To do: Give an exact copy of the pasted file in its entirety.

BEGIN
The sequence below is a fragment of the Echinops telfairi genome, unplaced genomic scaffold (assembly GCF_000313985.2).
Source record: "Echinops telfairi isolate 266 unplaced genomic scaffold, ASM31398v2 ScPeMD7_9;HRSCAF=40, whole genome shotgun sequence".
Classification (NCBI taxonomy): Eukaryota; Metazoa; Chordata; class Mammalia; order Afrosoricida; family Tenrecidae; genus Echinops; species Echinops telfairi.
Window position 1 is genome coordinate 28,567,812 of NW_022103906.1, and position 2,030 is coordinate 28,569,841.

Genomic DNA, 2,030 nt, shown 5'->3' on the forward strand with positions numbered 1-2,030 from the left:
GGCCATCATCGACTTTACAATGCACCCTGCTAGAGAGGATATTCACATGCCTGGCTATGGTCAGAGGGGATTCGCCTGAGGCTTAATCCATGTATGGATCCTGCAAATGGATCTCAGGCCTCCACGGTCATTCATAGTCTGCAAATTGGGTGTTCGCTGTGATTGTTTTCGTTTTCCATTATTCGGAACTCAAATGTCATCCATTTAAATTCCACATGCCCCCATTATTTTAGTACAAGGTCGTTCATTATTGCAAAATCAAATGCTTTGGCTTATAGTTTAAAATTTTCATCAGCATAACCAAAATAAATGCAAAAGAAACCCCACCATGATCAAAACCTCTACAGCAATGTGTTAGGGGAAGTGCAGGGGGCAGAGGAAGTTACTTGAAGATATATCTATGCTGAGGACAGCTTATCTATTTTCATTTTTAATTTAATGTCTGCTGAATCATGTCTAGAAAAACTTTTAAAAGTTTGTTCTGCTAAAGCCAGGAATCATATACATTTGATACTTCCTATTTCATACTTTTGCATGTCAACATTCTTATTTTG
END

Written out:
The sequence below is a fragment of the Echinops telfairi genome, unplaced genomic scaffold (assembly GCF_000313985.2).
Source record: "Echinops telfairi isolate 266 unplaced genomic scaffold, ASM31398v2 ScPeMD7_9;HRSCAF=40, whole genome shotgun sequence".
Classification (NCBI taxonomy): Eukaryota; Metazoa; Chordata; class Mammalia; order Afrosoricida; family Tenrecidae; genus Echinops; species Echinops telfairi.
Window position 1 is genome coordinate 28,567,812 of NW_022103906.1, and position 2,030 is coordinate 28,569,841.

Genomic DNA, 2,030 nt, shown 5'->3' on the forward strand with positions numbered 1-2,030 from the left:
GGCCATCATCGACTTTACAATGCACCCTGCTAGAGAGGATATTCACATGCCTGGCTATGGTCAGAGGGGATTCGCCTGAGGCTTAATCCATGTATGGATCCTGCAAATGGATCTCAGGCCTCCACGGTCATTCATAGTCTGCAAATTGGGTGTTCGCTGTGATTGTTTTCGTTTTCCATTATTCGGAACTCAAATGTCATCCATTTAAATTCCACATGCCCCCATTATTTTAGTACAAGGTCGTTCATTATTGCAAAATCAAATGCTTTGGCTTATAGTTTAAAATTTTCATCAGCATAACCAAAATAAATGCAAAAGAAACCCCACCATGATCAAAACCTCTACAGCAATGTGTTAGGGGAAGTGCAGGGGGCAGAGGAAGTTACTTGAAGATATATCTATGCTGAGGACAGCTTATCTATTTTCATTTTTAATTTAATGTCTGCTGAATCATGTCTAGAAAAACTTTTAAAAGTTTGTTCTGCTAAAGCCAGGAATCATATACATTTGATACTTCCTATTTCATACTTTTGCATGTCAACATTCTTATTTTG